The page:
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Push for hate crimes law after ugly incident in North Dakota

In this July 2017, photo provided by the Fargo Police Department, Police Chief David Todd, left, poses with, second from left, Sarah Hassan, Amber Hensley, center, and Leyla Hassan in Fargo, N.D. The three were involved in a verbal confrontation in a Walmart parking lot in Fargo, N.D. The dispute was quickly diffused just a few days later, with the women meeting in the police chief's office for hugs and a posed, smiling photo. It was one of the uglier incidents in Fargo race relations. Human rights groups in North Dakota are pushing for a comprehensive hate crimes law following the incident. (Fargo Police Department via AP)

In this July 2017, photo provided by the Fargo Police Department, Police Chief David Todd, left, poses with, second from left, Sarah Hassan, Amber Hensley, center, and Leyla Hassan in Fargo, N.D. The three were involved in a verbal confrontation in a Walmart parking lot in Fargo, N.D. The dispute was quickly diffused just a few days later, with the women meeting in the police chief's office for hugs and a posed, smiling photo. It was one of the uglier incidents in Fargo race relations. Human rights groups in North Dakota are pushing for a comprehensive hate crimes law following the incident. (Fargo Police Department via AP)

FARGO, N.D. — It was one of the uglier incidents in recent memory in North Dakota's largest city, Fargo: A white woman was captured on cellphone video shouting "We're going to kill all of you" at three Somali women in a Walmart parking lot.

After the video was posted online and was widely viewed, the dispute was papered over just a few days later, with the women meeting in the police chief's office for hugs and a posed, smiling photo. Yet that incident and others have some people pushing for a comprehensive hate crimes law in North Dakota.

Hukun Abdullahi, a leader of Fargo's Somalia community, said the Walmart incident was only the latest and most visible one. He said many others go unreported or are not charged appropriately by prosecutors. He favours a state law with enhanced sentences for hate crimes.

"This is something that can make a difference," Abdullahi said.

It's not a popular idea with lawmakers or prosecutors, who say judges already have discretion to take the nature of an offence into account during sentencing. They also note that North Dakota's every-other-year Legislature wouldn't even take it up until 2019.

Lawmakers haven't been interested in the past, rejecting two hate crimes proposals that came out of committee and turning down at least three bills meant to ban bias based on sexual orientation in housing, government, public services and the workplace. Attorney General Wayne Stenehjem declined to comment on hate crime proposals.

Aaron Birst, a former prosecutor now with the North Dakota Association of Counties, which lobbies the Legislature, said he hasn't surveyed his group about a comprehensive hate law. But he doesn't believe there is much interest in one.

He said convictions are more likely under a more wide-ranging charge.

"If I charge someone with a specific hate crime, I have to prove all of those elements beyond a reasonable doubt as opposed to proving a general assault charge, or disorderly conduct," he said.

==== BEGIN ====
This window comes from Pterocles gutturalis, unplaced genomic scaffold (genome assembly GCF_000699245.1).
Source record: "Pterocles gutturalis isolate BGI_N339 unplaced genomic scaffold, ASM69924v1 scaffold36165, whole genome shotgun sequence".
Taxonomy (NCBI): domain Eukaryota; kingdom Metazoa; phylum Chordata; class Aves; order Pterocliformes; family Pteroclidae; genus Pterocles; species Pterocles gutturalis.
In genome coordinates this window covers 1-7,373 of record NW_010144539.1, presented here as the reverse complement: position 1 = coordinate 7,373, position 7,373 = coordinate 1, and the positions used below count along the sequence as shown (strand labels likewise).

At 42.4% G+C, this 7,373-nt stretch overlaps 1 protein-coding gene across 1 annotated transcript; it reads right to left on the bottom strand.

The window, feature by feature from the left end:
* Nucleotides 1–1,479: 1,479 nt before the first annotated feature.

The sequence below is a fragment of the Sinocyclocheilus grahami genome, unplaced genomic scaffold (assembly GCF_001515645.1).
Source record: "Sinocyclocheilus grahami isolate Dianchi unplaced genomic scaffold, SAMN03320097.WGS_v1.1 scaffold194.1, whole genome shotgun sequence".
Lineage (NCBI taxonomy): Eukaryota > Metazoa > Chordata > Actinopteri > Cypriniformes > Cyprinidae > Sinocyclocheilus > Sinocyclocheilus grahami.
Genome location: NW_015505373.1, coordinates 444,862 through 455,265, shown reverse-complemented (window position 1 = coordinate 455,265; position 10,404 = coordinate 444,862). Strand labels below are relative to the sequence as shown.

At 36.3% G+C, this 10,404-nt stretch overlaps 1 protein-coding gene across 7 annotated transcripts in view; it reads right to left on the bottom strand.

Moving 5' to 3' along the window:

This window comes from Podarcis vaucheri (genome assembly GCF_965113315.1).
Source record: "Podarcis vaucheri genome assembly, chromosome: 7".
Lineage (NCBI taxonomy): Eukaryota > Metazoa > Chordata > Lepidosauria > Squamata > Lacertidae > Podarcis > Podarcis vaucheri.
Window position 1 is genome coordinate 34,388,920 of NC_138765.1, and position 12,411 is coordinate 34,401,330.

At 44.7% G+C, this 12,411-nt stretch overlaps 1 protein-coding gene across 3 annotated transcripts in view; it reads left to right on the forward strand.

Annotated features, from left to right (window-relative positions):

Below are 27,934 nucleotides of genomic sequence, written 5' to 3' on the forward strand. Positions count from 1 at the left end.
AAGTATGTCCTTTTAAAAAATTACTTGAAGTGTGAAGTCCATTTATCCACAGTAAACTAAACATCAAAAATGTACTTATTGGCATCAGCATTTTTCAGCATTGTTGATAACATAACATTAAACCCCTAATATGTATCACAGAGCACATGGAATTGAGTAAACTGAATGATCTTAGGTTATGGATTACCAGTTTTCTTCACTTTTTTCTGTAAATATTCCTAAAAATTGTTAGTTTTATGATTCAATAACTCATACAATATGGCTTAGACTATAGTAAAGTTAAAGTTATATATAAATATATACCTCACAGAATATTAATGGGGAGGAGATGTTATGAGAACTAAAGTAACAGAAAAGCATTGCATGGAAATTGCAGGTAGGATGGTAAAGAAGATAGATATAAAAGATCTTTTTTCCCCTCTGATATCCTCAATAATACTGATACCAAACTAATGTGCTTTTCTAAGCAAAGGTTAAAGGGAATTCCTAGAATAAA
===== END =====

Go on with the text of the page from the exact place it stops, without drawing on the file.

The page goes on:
Cass County State's Attorney Birch Burdick, lead prosecutor in North Dakota's most populous county, said he thinks judges take circumstances of bias-motivated crimes into account at sentencing.

"I don't feel that prosecutors are handicapped by the absence of it," Burdick said.

The push by human rights groups and others for hate-crimes legislation comes as North Dakota is becoming more diverse. Lutheran Social Services, which manages resettlement in the state, has relocated an average of 450 refugees a year in the past decade, most in the Fargo area.

The Walmart parking lot incident happened less than a month after a Somali man was assailed by men shouting racial epithets as he moved into a Fargo apartment. And many refugees were made nervous by a Fargo man's stated plans — following the violence in Charlottesville — to hold a pro-white rally in the city this fall.

Two years ago, a Somali-owned cafe in Grand Forks was firebombed. In that case, a Minnesota man was prosecuted under a hate crime law in the federal system, and is serving 15 years in prison. Some lawmakers say the federal law eliminates the need for state action, but the Anti-Defamation League says the feds pursue only a limited range of bias-motivated crimes and a state law would promote joint investigations.

The ADL defines hate crimes as those where a person or institution is targeted because of race, religion, ethnicity, national origin, gender, sexual orientation, gender identity or disability. The ADL says they make it possible to bring stiffer penalties.

North Dakota has no such law except for one meant to stop intimidation or interference during campaigning or voting, based on a person's sex, race, colour , religion, or national origin, according to the ADL.

"There are clear gaps in both the actions and the groups covered," says Steve Freeman, ADL's National Director for Legal Affairs.

Barry Nelson, a member of the North Dakota Human Rights Coalition and the Fargo Human Relations Commission, is leading an effort to research hate crimes legislation elsewhere to see what works and what doesn't.

"There is some merit to the argument that laws alone don't solve the problem," Nelson said. "But I disagree with those who say we shouldn't try to address it through legal means."

In the meantime, Fargo Mayor Tim Mahoney said the city is ready and willing to beef up its ordinances to include hate crimes. He's working with the city attorney and police chief on a proposal.

"We have to decide what we want in it and what it would accomplish," Mahoney said.

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